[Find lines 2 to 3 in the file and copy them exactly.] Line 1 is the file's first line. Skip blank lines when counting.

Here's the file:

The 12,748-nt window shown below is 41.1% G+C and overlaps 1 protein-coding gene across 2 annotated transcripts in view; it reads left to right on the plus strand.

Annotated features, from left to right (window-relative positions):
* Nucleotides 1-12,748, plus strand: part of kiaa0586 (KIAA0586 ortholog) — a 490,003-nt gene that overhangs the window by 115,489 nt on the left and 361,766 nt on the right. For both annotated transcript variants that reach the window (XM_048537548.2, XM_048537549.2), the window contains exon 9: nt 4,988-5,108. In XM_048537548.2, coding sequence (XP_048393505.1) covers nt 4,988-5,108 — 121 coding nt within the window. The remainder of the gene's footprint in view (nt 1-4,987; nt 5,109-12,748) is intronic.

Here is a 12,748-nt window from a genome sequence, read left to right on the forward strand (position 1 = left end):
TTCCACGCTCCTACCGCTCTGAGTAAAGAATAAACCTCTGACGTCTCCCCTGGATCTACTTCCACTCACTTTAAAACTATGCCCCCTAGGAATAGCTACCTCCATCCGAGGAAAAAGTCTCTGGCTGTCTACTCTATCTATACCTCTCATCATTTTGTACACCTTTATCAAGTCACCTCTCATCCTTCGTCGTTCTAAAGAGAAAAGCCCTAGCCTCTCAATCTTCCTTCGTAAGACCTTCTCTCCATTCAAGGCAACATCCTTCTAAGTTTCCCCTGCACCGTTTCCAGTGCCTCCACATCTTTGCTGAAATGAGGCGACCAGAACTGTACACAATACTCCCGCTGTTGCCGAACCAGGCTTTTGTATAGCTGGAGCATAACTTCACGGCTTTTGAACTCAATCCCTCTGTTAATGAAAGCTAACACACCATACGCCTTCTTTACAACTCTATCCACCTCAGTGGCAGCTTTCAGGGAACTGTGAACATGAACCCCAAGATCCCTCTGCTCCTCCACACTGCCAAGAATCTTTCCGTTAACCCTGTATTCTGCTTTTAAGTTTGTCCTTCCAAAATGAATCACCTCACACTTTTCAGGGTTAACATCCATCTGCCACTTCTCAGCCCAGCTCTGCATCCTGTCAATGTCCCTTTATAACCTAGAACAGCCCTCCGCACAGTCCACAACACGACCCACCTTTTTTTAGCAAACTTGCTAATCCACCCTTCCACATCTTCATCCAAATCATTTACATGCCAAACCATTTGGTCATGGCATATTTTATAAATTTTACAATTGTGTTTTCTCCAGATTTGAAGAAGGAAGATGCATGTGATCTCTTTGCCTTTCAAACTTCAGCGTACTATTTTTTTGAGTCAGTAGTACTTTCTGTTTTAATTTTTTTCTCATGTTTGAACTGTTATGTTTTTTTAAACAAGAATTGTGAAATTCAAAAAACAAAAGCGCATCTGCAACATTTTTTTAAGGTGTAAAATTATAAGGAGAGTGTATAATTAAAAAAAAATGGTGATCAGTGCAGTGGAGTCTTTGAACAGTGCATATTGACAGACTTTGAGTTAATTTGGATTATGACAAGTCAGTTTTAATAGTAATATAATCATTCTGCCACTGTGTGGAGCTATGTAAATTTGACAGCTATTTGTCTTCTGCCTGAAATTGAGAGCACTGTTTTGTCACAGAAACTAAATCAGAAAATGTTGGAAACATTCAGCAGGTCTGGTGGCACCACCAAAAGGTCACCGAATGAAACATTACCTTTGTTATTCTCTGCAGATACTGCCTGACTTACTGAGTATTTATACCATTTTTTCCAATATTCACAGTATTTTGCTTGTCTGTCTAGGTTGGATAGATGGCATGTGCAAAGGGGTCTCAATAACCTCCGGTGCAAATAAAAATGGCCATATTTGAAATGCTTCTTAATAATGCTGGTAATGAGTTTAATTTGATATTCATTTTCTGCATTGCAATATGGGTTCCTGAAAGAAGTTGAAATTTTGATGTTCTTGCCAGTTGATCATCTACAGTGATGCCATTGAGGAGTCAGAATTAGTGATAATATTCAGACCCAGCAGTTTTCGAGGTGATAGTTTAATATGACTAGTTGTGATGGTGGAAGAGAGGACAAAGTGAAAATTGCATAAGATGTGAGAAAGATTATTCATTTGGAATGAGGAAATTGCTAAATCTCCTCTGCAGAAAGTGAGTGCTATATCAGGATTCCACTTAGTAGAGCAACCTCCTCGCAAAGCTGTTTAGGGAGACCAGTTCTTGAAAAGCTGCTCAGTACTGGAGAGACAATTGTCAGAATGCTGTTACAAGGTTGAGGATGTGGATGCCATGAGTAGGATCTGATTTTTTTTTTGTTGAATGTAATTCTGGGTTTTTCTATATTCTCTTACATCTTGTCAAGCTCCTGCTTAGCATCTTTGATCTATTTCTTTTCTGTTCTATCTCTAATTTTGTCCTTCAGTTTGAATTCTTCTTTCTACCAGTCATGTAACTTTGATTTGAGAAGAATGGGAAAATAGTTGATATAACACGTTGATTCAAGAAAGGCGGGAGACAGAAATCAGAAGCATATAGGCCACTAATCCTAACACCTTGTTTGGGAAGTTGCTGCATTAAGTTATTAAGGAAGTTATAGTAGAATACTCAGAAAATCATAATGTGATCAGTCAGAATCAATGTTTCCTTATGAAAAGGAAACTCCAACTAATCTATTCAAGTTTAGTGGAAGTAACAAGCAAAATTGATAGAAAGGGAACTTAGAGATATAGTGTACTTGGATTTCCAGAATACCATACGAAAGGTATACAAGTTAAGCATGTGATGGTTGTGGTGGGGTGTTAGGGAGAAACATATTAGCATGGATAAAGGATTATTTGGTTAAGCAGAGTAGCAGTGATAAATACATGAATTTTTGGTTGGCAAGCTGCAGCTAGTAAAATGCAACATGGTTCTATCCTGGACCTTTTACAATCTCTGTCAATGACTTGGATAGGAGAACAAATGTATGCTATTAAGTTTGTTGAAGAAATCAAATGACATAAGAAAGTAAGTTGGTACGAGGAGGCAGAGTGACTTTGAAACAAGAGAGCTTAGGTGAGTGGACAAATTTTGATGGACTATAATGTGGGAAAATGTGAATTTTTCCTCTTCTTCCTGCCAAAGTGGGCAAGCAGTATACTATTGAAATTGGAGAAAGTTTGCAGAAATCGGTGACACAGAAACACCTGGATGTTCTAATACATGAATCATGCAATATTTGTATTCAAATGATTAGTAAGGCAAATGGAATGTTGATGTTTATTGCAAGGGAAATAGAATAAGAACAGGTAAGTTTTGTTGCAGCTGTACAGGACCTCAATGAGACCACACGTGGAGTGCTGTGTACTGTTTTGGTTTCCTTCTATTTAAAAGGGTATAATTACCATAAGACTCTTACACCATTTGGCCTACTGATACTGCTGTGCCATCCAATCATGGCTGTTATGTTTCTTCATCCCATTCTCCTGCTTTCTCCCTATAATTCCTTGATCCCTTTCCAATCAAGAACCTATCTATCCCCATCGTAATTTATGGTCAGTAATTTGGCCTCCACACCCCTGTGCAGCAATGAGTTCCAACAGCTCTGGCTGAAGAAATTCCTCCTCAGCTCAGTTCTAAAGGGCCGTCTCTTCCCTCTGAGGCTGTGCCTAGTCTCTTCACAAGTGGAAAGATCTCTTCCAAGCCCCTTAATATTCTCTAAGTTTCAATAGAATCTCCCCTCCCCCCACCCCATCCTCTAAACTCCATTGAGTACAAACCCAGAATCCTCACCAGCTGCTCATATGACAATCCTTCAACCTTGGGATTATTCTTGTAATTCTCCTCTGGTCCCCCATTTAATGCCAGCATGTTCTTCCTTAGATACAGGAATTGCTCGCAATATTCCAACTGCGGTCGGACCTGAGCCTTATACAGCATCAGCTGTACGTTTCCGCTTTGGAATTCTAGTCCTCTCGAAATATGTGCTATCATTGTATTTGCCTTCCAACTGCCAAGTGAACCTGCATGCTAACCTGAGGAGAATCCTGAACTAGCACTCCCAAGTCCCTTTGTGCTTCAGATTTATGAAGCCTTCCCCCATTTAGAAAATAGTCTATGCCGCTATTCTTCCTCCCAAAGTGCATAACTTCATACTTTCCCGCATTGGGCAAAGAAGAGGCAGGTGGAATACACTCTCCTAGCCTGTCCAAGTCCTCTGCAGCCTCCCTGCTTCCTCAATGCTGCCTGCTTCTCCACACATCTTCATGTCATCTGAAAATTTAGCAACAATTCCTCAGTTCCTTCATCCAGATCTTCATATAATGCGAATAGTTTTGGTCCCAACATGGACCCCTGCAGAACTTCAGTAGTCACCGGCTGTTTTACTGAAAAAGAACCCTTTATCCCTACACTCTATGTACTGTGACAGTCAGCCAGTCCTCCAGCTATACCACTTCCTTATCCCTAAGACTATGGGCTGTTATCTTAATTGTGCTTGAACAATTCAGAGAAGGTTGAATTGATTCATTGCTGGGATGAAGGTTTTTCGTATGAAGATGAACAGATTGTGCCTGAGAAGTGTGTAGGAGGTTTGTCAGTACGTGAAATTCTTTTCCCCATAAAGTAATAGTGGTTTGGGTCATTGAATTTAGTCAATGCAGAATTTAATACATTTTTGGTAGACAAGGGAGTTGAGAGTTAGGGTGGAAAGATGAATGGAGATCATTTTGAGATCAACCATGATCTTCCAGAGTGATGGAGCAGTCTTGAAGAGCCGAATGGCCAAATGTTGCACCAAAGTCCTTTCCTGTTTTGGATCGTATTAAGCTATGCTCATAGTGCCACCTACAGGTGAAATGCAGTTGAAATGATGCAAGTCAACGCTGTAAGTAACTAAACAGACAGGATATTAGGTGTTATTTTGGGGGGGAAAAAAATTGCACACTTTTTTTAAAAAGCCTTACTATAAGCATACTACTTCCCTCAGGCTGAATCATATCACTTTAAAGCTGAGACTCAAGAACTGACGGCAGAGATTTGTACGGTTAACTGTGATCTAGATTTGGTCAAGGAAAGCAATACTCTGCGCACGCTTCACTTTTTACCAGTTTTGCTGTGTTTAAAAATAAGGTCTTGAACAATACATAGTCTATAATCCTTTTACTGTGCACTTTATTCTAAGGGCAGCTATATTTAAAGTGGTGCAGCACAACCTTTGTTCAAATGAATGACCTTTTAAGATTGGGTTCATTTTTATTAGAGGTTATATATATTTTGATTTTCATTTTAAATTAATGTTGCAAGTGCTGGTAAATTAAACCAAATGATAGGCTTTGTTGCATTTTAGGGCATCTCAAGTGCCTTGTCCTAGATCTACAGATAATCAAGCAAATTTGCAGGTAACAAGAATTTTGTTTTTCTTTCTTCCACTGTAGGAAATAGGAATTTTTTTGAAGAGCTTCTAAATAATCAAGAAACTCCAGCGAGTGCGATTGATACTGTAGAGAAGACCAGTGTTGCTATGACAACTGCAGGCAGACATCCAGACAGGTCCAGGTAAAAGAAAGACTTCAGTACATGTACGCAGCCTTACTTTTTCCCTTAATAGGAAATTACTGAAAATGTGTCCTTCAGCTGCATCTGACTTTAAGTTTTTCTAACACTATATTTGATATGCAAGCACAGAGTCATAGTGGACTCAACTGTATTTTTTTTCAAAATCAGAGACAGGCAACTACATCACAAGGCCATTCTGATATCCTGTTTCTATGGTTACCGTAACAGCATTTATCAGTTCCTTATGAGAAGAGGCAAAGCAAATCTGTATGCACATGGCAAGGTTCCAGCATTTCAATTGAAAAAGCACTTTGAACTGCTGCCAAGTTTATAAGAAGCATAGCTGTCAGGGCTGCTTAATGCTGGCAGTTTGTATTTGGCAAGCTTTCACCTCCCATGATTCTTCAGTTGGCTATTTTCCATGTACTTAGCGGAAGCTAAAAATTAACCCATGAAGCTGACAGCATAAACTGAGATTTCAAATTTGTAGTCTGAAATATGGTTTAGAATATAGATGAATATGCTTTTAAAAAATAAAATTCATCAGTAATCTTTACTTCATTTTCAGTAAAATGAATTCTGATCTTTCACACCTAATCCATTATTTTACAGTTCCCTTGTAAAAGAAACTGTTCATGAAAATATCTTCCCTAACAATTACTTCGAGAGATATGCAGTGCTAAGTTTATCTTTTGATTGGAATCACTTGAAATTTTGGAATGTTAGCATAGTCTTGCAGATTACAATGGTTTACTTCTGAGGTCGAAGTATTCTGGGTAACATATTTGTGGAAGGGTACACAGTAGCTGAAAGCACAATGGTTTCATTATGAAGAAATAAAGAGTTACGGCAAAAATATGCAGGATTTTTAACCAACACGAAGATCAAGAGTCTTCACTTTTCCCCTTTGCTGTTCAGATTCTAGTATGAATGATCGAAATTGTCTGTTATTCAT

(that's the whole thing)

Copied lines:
Annotated features, from left to right (window-relative positions):
* Nucleotides 1-12,748, plus strand: part of kiaa0586 (KIAA0586 ortholog) — a 490,003-nt gene that overhangs the window by 115,489 nt on the left and 361,766 nt on the right. For both annotated transcript variants that reach the window (XM_048537548.2, XM_048537549.2), the window contains exon 9: nt 4,988-5,108. In XM_048537548.2, coding sequence (XP_048393505.1) covers nt 4,988-5,108 — 121 coding nt within the window. The remainder of the gene's footprint in view (nt 1-4,987; nt 5,109-12,748) is intronic.